The dependence potential of benzodiazepines.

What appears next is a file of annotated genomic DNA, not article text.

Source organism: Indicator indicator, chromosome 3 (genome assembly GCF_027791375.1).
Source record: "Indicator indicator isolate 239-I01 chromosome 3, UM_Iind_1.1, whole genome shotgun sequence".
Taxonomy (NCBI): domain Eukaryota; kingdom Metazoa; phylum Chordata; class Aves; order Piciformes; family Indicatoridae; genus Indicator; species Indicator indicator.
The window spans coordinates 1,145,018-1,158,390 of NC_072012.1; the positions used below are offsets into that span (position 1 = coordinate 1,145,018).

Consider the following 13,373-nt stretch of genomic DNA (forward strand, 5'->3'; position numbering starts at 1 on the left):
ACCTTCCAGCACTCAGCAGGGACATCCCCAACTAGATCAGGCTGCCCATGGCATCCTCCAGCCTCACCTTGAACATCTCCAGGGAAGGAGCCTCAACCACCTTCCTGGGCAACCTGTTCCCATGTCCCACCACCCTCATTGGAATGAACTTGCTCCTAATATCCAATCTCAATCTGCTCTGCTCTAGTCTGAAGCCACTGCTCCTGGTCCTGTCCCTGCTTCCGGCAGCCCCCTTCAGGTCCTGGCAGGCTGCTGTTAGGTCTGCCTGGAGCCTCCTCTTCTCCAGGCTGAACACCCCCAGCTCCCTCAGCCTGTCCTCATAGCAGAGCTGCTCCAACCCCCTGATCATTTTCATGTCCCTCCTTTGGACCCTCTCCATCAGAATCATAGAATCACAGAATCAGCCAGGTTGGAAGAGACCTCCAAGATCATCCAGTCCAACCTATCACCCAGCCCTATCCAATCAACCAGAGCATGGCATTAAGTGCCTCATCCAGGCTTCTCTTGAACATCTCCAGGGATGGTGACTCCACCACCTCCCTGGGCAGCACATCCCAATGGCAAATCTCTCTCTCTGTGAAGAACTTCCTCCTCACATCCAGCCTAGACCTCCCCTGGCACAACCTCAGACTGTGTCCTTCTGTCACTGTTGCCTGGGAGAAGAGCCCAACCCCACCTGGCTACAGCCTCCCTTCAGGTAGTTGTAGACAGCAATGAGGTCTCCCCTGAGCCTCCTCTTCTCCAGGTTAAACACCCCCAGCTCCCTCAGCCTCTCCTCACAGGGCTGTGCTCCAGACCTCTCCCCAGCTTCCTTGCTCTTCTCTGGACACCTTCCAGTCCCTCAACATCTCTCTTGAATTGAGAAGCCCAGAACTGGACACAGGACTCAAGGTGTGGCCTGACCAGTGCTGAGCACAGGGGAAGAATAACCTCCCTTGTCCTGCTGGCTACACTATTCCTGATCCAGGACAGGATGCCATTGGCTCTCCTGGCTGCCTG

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A series of studies has been carried out using a choice procedure to investigate the reinforcing properties of benzodiazepines in adult volunteer subjects. Amphetamine and other drugs with undisputed dependence potential are clearly preferred by the majority of subjects using this procedure. However, diazepam has not been found to be an effective reinforcer across a range of doses, using various subject populations and under different experimental conditions. In the present study, lorazepam, a benzodiazepine with a shorter half-life than diazepam, was tested. Twelve normal volunteer subjects were tested in 4 separate experiments in which three doses of lorazepam (0.5, 1.0 and 2.0 mg) were each compared to placebo, and in a separate experiment, 1.0 mg lorazepam was compared to 5.0 mg diazepam. Subjects showed no preference between 0.5 mg lorazepam and placebo or between 1.0 mg lorazepam and 5.0 mg diazepam, but at the 1.0 and 2.0 mg doses of lorazepam they showed a clear preference for placebo. Subjective effects of the drugs were also monitored, and showed changes consistent with the anxiolytic and sedative effects of the drugs. The duration of the effects of lorazepam was unexpectedly long (as long as 6 hours), so the question whether a shorter-acting benzodiazepine would be a more effective reinforcer in this situation remains unanswered.